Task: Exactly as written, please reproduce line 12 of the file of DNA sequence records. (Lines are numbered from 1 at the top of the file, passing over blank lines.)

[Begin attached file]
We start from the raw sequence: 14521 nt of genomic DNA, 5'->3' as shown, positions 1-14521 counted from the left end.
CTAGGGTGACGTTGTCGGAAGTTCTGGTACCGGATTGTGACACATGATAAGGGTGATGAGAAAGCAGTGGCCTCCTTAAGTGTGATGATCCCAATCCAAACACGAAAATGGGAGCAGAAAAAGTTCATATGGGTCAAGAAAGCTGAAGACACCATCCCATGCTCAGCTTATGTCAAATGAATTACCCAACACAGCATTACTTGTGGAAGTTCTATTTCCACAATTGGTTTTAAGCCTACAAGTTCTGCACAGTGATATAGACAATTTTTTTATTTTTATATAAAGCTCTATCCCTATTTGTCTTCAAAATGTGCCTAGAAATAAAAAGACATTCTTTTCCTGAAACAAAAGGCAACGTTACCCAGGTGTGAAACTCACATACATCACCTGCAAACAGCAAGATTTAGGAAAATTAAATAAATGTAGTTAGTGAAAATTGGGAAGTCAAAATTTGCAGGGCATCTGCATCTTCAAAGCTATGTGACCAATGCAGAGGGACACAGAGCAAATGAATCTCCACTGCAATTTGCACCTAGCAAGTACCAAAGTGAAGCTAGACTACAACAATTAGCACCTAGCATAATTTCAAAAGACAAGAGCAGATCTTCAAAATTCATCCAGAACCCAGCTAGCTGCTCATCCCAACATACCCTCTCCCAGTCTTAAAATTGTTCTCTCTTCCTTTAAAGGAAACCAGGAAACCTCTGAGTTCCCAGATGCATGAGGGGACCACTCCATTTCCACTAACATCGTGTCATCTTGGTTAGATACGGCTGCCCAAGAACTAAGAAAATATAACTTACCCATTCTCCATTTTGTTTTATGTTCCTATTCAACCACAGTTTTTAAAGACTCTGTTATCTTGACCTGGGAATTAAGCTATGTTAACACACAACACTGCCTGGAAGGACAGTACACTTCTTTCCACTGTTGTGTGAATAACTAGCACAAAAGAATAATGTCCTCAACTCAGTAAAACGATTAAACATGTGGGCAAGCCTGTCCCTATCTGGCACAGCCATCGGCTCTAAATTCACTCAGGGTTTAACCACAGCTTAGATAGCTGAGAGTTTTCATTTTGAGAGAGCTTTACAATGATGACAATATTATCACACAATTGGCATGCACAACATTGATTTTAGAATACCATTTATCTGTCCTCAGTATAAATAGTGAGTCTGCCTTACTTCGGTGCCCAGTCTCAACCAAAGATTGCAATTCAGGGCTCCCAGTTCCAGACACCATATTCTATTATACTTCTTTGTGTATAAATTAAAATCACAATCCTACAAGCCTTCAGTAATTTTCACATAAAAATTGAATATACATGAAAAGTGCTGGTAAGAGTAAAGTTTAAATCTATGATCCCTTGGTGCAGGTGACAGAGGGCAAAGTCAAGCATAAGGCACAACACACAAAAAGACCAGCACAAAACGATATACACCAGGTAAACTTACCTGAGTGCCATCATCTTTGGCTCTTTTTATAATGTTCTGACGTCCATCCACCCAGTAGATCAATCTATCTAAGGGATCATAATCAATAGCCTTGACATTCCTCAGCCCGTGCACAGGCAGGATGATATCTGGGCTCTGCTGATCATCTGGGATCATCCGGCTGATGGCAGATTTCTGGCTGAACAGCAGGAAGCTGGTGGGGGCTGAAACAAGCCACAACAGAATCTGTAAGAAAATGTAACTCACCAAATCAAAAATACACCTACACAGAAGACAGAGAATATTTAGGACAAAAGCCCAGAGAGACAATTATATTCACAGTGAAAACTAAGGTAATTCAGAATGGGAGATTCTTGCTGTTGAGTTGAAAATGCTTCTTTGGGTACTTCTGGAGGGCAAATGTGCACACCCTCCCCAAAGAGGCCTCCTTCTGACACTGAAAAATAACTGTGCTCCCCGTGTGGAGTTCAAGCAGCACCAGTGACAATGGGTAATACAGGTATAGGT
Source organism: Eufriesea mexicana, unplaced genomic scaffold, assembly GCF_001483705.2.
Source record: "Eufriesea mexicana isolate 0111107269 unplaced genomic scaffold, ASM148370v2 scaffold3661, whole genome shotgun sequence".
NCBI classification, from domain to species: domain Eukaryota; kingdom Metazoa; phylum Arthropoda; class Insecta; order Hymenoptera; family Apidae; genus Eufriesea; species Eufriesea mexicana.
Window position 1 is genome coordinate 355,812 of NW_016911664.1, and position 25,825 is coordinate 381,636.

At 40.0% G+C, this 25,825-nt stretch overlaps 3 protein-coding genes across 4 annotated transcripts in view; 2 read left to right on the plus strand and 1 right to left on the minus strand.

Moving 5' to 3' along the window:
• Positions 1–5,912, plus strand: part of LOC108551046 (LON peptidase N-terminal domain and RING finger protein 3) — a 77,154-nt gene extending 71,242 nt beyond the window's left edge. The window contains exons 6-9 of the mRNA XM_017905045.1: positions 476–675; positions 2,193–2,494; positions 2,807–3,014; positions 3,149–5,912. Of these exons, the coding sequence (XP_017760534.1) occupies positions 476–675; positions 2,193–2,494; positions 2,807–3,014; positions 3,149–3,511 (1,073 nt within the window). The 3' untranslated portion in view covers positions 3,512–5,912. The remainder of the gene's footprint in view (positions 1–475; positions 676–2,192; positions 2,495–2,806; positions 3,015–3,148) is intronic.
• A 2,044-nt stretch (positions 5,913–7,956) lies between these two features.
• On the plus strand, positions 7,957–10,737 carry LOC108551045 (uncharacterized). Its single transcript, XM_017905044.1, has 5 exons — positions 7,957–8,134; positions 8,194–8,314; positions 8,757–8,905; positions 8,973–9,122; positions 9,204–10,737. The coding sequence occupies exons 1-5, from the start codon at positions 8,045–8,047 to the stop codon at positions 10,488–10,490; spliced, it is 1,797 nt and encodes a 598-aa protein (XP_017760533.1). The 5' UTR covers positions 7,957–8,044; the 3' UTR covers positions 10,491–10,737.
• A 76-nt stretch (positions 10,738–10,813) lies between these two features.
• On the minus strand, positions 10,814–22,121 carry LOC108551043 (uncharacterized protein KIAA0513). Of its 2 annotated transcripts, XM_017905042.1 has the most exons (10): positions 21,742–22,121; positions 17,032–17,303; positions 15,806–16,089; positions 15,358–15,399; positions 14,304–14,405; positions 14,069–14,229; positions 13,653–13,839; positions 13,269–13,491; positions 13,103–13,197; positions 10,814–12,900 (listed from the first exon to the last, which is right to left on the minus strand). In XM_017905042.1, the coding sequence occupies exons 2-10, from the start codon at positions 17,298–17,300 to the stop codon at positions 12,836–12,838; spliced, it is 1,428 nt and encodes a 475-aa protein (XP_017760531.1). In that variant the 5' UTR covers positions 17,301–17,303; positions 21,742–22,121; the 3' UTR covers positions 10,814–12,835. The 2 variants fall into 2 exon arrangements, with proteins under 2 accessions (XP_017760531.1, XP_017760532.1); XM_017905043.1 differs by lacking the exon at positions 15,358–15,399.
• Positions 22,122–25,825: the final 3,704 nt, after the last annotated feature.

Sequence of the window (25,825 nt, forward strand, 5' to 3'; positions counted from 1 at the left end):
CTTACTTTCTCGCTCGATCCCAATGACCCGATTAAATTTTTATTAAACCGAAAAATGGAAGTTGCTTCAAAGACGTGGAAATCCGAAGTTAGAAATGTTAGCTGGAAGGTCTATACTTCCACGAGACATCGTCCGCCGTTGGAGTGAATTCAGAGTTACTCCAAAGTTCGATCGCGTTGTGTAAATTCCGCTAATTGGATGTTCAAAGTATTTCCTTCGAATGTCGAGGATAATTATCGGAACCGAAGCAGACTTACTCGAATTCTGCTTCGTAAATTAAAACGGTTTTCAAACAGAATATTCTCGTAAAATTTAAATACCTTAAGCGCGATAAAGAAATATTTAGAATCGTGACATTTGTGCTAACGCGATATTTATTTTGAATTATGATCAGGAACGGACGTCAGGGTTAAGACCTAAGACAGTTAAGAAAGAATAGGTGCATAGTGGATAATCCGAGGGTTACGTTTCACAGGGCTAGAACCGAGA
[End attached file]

• A 76-nt stretch (positions 10,738–10,813) lies between these two features.